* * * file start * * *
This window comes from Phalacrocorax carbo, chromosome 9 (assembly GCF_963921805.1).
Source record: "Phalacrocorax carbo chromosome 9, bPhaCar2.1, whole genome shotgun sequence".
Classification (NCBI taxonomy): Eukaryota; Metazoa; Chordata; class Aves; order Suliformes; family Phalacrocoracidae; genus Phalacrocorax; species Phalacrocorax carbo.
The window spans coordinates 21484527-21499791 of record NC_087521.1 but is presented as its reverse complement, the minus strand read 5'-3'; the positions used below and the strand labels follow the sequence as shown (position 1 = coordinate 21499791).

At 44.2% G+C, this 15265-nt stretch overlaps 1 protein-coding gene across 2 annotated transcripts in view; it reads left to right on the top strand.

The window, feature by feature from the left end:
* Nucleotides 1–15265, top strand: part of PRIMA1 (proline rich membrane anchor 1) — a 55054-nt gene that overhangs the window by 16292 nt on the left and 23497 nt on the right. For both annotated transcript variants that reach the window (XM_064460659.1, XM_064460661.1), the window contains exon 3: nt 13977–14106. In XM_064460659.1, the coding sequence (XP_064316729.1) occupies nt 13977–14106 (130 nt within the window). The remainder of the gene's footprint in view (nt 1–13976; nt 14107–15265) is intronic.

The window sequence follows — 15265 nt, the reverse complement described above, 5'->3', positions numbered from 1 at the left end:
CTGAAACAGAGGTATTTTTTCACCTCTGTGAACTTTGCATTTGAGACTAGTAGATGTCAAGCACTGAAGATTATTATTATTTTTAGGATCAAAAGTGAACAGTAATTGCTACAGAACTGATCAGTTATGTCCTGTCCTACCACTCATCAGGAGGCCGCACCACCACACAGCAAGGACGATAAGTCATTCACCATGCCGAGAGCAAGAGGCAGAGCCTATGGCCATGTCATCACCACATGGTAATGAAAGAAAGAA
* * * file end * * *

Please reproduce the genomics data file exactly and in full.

This window comes from Phalacrocorax carbo, chromosome 9 (assembly GCF_963921805.1).
Source record: "Phalacrocorax carbo chromosome 9, bPhaCar2.1, whole genome shotgun sequence".
Classification (NCBI taxonomy): Eukaryota; Metazoa; Chordata; class Aves; order Suliformes; family Phalacrocoracidae; genus Phalacrocorax; species Phalacrocorax carbo.
The window spans coordinates 21484527-21499791 of record NC_087521.1 but is presented as its reverse complement, the minus strand read 5'-3'; the positions used below and the strand labels follow the sequence as shown (position 1 = coordinate 21499791).

At 44.2% G+C, this 15265-nt stretch overlaps 1 protein-coding gene across 2 annotated transcripts in view; it reads left to right on the top strand.

The window, feature by feature from the left end:
* Nucleotides 1–15265, top strand: part of PRIMA1 (proline rich membrane anchor 1) — a 55054-nt gene that overhangs the window by 16292 nt on the left and 23497 nt on the right. For both annotated transcript variants that reach the window (XM_064460659.1, XM_064460661.1), the window contains exon 3: nt 13977–14106. In XM_064460659.1, the coding sequence (XP_064316729.1) occupies nt 13977–14106 (130 nt within the window). The remainder of the gene's footprint in view (nt 1–13976; nt 14107–15265) is intronic.

The window sequence follows — 15265 nt, the reverse complement described above, 5'->3', positions numbered from 1 at the left end:
CTGAAACAGAGGTATTTTTTCACCTCTGTGAACTTTGCATTTGAGACTAGTAGATGTCAAGCACTGAAGATTATTATTATTTTTAGGATCAAAAGTGAACAGTAATTGCTACAGAACTGATCAGTTATGTCCTGTCCTACCACTCATCAGGAGGCCGCACCACCACACAGCAAGGACGATAAGTCATTCACCATGCCGAGAGCAAGAGGCAGAGCCTATGGCCATGTCATCACCACATGGTAATGAAAGAAAGAA